“More people died from drug overdoses in 2014 than in any year on record. The majority of drug overdose deaths (more than six out of ten) involve an opioid.1 And since 1999, the number of overdose deaths involving opioids (including prescription opioid pain relieversand heroin) nearly quadrupled.2 From 2000 to 2014 nearly half a million people died from drug overdoses. 78 Americans die every day from an opioid overdose.
We now know that overdoses from prescription opioid pain relievers are a driving factor in the 15-year increase in opioid overdose deaths. Since 1999, the amount of prescription opioids sold in the U.S. nearly quadrupled,2 yet there has not been an overall change in the amount of pain that Americans report.3,4 Deaths from prescription opioids—drugs like oxycodone, hydrocodone, and methadone—have also quadrupled since 1999.” cdc.gov
SEATTLE, November 28, 2016 – The Washington Poison Center (WAPC) announced that it is now the owner and curator of the statewide medication return website, http://www.takebackyourmeds.org/ and its social media pages. In an effort to increase awareness and expand its use across Washington State, the WAPC will incorporate Take Back Your Meds into existing statewide education outreach programs and harm reduction efforts as well as future stewardship and growth.
Currently, pharmaceutical substances account for about half of all exposure calls to the Washington Poison Center, and poisoning/overdose remains the number one cause of unintentional death in Washington state and in the U.S.. “Handling over 35,000 drug cases annually and employing two full time public health educators based in Seattle and Spokane, the Take Back Your Meds program aligns with our mission to reduce the harm caused by poisonings. It is reinforced by existing programs, services, and education outreach WAPC delivers statewide to people of all ages,” said Washington Poison Center’s Medical & Executive Director, Dr. Erica Liebelt.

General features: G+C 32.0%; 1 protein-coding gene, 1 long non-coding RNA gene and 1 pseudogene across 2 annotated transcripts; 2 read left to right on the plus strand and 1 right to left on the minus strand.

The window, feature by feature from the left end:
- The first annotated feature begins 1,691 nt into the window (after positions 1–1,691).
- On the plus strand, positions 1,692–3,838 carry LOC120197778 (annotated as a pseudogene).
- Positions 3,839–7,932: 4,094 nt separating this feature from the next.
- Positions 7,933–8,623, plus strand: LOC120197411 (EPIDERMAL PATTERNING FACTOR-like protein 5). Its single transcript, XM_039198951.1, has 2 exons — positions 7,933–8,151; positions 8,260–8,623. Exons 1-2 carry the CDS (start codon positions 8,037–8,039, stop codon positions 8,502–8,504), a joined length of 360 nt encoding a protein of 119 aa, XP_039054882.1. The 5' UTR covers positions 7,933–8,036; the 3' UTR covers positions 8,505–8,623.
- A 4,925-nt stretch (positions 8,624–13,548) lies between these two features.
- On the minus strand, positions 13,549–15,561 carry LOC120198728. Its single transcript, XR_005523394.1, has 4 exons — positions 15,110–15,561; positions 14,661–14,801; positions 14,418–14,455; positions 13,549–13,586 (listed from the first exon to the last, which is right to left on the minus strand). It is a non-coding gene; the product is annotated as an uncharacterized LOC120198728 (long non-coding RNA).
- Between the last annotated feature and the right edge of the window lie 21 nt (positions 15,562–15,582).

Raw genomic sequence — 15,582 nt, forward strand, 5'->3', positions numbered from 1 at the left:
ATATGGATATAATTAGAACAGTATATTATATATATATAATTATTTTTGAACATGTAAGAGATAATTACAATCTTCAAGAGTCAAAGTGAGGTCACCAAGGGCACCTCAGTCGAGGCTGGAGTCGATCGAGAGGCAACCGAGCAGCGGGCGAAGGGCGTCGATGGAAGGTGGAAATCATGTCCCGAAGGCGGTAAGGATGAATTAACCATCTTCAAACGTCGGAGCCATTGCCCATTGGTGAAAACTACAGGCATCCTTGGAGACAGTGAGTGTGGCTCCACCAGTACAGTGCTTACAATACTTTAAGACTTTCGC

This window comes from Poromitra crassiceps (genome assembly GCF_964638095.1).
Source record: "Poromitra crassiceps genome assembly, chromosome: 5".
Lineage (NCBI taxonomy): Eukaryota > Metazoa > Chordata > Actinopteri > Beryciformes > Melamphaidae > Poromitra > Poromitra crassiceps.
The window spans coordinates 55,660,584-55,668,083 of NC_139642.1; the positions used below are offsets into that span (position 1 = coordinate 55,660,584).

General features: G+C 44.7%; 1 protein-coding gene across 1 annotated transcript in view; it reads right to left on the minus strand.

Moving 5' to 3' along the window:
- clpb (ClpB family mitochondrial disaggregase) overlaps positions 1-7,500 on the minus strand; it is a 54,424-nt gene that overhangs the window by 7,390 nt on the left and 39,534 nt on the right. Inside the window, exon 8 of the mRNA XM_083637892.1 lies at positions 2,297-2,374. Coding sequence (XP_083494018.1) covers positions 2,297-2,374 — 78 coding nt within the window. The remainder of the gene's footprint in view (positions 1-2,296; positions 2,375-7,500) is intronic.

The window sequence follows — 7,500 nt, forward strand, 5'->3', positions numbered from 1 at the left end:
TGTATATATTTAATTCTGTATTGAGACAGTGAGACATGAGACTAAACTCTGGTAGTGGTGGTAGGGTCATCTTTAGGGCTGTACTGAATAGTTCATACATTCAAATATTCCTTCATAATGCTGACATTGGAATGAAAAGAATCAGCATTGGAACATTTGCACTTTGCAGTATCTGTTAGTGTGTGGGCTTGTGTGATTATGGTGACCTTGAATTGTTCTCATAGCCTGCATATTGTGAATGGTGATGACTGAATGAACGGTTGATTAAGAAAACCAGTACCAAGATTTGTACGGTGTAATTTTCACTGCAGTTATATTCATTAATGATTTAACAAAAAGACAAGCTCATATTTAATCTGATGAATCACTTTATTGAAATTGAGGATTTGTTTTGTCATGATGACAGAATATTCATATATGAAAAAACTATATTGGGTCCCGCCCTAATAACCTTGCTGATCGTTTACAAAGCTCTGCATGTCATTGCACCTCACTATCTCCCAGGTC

Takebackyourmeds.org helps Washington state residents locate pharmacy and law enforcement locations to dispose of their unused, unwanted, and/or expired medications. Eliminating excess medication from the home can reduce the potential for unintentional injury or misuse and abuse. Promoting secure medication takeback and safe medication disposal are vital components of an overall order by Governor Inslee to address the opioid crisis nationwide and here in Washington State.
Since taking ownership of the page, the WAPC has updated the website content to include an interactive map of take back location, allowing Washingtonians to quickly locate medication return sites near them. This map also differentiates between locations that accept controlled and non-controlled substances. In addition, the site includes tips on safe storage and disposal.
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